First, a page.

This week, I think I’m going to fire up the ol’ DVD player and check out Robert Langdon’s most epic adventure. What about you? Sound off in the comments below.
Did I ever tell you I’m the biggest Archie comics fan? It’s true. I recently posted an article over at Creators.co about the times were Archie’s hometown of Riverdale went a little bit to the left. Take a moment and check it out!
You know, I feel people have been trying to describe my generation its motivations forever. While I consider myself Generation Y (The last analog generation while carrying the torch for the first digital one), I’ve been repeatedly told that I am a “millennial.” While I’m still not sure what that means, I have been reading up on the subject and usually boils down to these three things: Rejection of extravagance, reluctance to commit to “grown up” things, and a revisionist approach to the American Dream due to a commitment to an entrepreneurial endeavors. Say what you want about the first two (and yes, I am aware of the #RichKidsOfInstagram and #TheGreenTeam, I can say that I’m all about the third.
I am an entrepreneur.
Sure, I’m at the point that expenses are outweighing revenues, (It happens to companies many times my size) but I’m committed to making that work for me. A couple of months ago, I went into detail into the many jobs that I have, demonstrating that I’m fully entrenched in the “gig economy.”
But quite frankly, all of those jobs were killing me.
Forget the whole loss of productivity, I had my hand in so many projects operating so many “different parts of the brain” that the whole thing became exhausting. Spinning wheel metaphor aside, I always felt like I was behind the ball. Enter McDonalds:
Ah yes. As a poor kid and an even poorer college student, it was safe to say that McDonalds saved my life on a number of instances. It was a beacon of light that destroyed the shadow of hunger. There’s something comforting in realizing that no matter how hard things were financially, if you had $3 in your pocket you wouldn’t go hungry. Mickey D’s was an American Institution, so much so you could at one point get two apple pies for a buck!
But Millennials had to go and ruin it.
Let me (facetiously) explain. People of my age had a growing consciousness about their food. They needed to know where things came from, if the food was sustainable and how it was going to impact our collective health. Soon, it was “uncool” to go to McDonalds.The symbol of the Golden Arches itself became a symbol of poor health. Being seen with a bag with a yellow M on it was the mark of shame that only people who “didn’t care” would be caught dead with and…
…where was I? Oh yeah…
McDonald’s tried to counteract this by appealing to everybody. Hey, people like chicken wings? Mighty Wings it is! People like Starbucks? Bring on the McCafe! The menu was bloated and with it came longer wait times. Customer appreciation plummeted and sales were in the toilet. After a protracted debate with franchise operators, McDonald’s pared down the menu and brought a new emphasis on improving the quality of their food. The new outlook wasn’t perfect, but the company had to focus on what was important to them, or what “brought them to the dance.” Nobody wanted complex espresso drinks and chicken wings from a burger joint. They wanted classic Grimace.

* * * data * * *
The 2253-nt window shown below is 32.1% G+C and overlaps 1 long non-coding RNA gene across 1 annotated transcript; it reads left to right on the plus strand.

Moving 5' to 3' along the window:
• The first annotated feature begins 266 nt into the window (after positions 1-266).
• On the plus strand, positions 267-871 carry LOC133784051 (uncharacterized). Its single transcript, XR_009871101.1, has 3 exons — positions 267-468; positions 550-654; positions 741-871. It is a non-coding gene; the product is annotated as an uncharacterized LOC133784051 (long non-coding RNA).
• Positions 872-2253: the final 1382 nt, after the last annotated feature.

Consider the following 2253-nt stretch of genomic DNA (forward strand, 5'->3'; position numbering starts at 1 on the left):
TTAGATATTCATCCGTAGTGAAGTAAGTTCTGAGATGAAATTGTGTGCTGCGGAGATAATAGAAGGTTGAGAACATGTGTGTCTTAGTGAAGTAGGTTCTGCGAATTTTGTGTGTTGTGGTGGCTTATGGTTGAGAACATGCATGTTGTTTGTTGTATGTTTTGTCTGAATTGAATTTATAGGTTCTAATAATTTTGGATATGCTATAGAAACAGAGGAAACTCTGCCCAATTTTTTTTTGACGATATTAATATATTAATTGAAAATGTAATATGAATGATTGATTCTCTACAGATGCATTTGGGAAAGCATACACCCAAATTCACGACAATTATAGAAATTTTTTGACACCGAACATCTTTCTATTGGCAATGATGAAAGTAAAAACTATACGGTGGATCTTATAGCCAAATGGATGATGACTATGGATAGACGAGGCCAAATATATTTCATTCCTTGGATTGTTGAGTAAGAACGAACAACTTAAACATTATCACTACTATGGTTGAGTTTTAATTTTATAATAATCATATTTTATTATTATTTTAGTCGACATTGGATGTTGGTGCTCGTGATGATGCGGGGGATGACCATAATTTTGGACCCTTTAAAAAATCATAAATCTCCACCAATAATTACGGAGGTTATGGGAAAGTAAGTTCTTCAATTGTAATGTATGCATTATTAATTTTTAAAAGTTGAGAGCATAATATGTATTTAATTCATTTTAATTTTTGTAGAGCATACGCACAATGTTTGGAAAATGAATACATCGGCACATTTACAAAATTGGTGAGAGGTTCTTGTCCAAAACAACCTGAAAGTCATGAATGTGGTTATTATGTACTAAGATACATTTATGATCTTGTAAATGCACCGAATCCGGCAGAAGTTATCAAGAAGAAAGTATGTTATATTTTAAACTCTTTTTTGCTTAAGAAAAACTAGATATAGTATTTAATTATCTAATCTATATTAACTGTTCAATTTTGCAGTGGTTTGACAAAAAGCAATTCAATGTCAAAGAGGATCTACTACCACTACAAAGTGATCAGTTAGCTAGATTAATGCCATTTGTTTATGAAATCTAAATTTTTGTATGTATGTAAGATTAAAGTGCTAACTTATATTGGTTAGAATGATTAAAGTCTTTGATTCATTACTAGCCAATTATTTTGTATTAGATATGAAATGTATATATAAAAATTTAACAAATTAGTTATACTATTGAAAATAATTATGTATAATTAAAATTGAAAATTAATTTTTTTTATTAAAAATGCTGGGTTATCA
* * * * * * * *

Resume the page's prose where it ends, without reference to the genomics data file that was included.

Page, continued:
Here’s a different but similar example, take Wrassleroos:
Unlike a great American hamburger, the concept behind Wrassleroos was niche to begin. While I want to believe everyone is a wrestling fan, I fear that’s not quite accurate. The line started simple enough, featuring underwear with references to some of the biggest stars of the sport. There was soon a desire to create multiple designs for more and more individual wrestlers and soon, the offerings had increased so much it was putting a strain on the manufacturing process. This situation is more closely tied to the woes of scalability, but the end result was the same: Too many offerings. Not enough focus.
Wrassleroos, like McDonald’s, took a hard look at their menu decided to focus on the products that was most beneficial to them. I guess my point through off of this is to say if I consider myself a walking business, that I had to do the same.
Some pruning never hurt anybody.
There’s advantages to every job and responsibility I do. Though you want to give everything 100 percent, that’s just not possible. I had to lay out all of my jobs and decide which was the one that 1) kept the lights on 2) kept me fulfilled and 3) able to expand upon (there’s that scalability thing again). Simply put, after doing that it was easy to see some jobs not making the cut.
I’ll probably have to brown bag lunch a couple more times a week, but the idea is that with the room to focus on the two or three things/businesses I feel will have the most value, the quality of work will sure to improve.
2015 has come and gone. It was the roughest, toughest, most exhausting, difficult, beautiful, amazing, glorious year ever. I was looking through my photos for the year and I realized I’ve been through a lot. Though I battled unemployment for a long spell during the summer, a lot of great things happened that have been simply amazing.